Pasta Dreams and Flying Machines: Our Tuscan Adventure


Last year, we had some leftover airline credit on Norwegian Airlines. On the day it was set to expire, in a panic, I asked my 4-year-old son, Holt, where we should go.

“I love pasta!” he said. “But not with red sauce.”

In retrospect, perhaps I should not have organized an entire trip around trying to prove to my 4-year-old that he did, in fact, like pasta al pomodoro; he just didn’t know it yet. Yet how could I ignore that ancient proverb of Italy, chiseled above the gateway to every town: Sucus ruber omnibus dilectus, “All love red sauce.”

Yes, Italy! We would go to Italy. At the time it seemed like such a good idea. Culture! Sun! Vespas! Ciao! It was only after buying the tickets that I remembered the problem with traveling with young children is that when it comes time to travel, you actually have to bring your young children with you.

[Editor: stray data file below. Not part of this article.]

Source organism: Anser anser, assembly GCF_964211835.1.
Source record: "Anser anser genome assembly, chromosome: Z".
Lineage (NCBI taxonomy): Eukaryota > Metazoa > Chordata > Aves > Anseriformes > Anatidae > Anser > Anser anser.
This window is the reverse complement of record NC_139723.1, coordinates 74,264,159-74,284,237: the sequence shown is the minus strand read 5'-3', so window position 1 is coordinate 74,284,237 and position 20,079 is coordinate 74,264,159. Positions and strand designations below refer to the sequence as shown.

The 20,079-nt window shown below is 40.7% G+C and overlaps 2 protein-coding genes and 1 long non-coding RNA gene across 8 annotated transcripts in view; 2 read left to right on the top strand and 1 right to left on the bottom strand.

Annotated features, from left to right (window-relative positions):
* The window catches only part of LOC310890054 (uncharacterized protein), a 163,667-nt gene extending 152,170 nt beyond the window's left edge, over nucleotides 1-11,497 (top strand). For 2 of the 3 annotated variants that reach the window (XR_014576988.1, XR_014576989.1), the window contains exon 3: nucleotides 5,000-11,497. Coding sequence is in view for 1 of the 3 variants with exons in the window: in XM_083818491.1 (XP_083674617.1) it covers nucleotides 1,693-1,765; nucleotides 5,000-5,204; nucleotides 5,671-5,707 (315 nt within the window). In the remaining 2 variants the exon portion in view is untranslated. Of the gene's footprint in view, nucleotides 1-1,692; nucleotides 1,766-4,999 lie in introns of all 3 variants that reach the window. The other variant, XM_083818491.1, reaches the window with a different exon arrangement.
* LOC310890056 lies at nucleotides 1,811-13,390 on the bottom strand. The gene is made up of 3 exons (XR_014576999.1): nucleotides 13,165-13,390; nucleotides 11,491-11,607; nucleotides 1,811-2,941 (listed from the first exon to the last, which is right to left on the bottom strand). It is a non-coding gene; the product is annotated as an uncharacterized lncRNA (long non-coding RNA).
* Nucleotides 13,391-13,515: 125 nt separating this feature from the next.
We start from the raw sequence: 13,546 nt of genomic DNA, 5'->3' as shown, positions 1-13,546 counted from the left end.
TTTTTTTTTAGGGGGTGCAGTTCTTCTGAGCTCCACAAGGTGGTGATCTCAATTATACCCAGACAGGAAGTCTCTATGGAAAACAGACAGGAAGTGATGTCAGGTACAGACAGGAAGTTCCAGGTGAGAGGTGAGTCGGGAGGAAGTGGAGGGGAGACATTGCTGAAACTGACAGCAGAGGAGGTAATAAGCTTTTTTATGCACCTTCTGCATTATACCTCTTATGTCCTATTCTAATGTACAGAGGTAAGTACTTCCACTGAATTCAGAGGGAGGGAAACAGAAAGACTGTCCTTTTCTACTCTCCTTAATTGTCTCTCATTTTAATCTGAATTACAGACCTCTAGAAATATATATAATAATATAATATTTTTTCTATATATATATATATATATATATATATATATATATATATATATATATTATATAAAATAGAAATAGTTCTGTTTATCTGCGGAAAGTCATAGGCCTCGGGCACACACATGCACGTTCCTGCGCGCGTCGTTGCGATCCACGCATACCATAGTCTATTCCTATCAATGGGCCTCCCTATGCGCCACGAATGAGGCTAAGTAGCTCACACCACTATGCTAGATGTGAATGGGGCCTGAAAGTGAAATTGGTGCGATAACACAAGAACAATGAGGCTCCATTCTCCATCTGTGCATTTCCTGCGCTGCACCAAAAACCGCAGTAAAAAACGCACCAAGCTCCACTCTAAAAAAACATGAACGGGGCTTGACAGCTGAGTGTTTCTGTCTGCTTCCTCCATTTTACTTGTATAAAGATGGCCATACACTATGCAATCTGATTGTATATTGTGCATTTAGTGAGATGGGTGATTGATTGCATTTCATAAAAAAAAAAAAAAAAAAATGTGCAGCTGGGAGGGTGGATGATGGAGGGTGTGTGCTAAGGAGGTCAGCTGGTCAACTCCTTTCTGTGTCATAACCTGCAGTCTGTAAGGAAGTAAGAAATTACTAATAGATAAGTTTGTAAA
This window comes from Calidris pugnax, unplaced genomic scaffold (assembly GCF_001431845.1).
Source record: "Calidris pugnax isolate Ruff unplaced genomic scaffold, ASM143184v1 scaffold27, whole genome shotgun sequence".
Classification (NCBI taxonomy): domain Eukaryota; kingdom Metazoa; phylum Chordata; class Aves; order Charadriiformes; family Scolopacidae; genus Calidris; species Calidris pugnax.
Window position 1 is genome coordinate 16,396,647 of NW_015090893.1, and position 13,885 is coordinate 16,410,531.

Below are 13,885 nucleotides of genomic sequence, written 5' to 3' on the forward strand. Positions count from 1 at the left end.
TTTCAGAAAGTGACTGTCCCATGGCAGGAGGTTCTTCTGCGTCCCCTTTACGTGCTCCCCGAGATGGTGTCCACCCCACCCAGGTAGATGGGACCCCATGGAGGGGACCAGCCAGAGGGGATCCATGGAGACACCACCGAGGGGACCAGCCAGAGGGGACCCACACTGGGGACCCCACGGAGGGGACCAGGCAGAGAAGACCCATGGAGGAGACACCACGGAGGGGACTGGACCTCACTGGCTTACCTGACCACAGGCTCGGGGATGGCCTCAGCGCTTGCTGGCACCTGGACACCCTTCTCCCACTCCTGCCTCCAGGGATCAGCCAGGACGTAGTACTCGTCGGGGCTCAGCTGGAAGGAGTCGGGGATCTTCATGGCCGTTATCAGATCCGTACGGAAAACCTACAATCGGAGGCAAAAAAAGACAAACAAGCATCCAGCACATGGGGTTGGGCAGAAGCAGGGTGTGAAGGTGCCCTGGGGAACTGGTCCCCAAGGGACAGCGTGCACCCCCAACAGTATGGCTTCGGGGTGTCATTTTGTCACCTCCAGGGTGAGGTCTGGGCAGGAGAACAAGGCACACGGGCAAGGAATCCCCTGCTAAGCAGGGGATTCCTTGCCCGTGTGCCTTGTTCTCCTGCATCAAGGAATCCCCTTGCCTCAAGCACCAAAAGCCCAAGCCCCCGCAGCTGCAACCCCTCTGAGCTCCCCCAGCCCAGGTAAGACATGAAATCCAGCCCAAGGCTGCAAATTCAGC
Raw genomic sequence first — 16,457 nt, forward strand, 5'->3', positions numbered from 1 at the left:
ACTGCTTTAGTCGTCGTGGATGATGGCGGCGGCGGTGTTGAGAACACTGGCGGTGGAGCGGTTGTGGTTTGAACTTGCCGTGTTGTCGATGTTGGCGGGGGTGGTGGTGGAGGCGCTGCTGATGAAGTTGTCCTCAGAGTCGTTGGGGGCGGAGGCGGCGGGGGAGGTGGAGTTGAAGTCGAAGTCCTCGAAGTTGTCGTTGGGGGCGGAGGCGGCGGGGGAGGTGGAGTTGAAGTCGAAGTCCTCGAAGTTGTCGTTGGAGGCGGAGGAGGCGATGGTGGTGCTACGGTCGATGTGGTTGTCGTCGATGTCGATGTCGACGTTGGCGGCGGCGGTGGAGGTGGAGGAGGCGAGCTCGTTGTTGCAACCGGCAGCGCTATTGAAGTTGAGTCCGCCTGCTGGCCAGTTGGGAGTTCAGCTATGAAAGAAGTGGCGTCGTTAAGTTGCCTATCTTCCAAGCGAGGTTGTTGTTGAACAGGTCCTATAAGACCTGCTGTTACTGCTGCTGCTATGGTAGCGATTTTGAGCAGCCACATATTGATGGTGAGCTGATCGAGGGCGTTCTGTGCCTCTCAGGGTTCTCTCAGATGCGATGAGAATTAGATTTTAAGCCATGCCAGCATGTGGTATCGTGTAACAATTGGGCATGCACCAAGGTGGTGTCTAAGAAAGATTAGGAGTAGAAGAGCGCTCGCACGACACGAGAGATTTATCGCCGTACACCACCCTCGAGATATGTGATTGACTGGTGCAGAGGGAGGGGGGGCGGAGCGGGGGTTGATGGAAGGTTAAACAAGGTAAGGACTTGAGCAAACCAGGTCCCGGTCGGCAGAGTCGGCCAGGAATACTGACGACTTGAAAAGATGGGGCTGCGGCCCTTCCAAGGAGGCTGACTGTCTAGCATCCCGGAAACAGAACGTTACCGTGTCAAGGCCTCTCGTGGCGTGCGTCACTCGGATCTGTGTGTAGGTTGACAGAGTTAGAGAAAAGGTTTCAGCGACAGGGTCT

So, what do you do? Namely, do you ruin your life on their behalf? With kids in tow you cannot have long, lingering 20-course dinners. (You cannot have two-course dinners.) You cannot spend a whole day in an art museum scrutinizing the pathos of Caravaggio’s chiaroscuro. You cannot while away an afternoon reading Dante’s “Inferno,” downing six bottles of Chianti as Pavarotti belts his way through Tosca.

In order for you to be happy, your children must be happy. If I’ve learned anything about living and traveling with children, it’s to keep things simple. Boil life down to its essence. Path of least resistance.

So, here was our entire agenda for our Italy trip in June: “Eat as much pasta as possible.” Full stop. Anything else that happened would be purely a bonus.

Our rough itinerary was to rent a car at the Rome-Fiumicino Leonardo da Vinci Airport and head up to Tuscany, spending three nights in the stunning Val d’Orcia region, where we would bounce around hilltop towns sampling the local pasta specialties. We would then flee north, to Siena and Florence. We would probably not see much art, if any. Our history lessons would be limited. We would eat pasta and then more pasta. We would turn pasta into a daily ritual, a prayer, a philosophical question, a prison sentence. We were either geniuses or fools. (Or both.)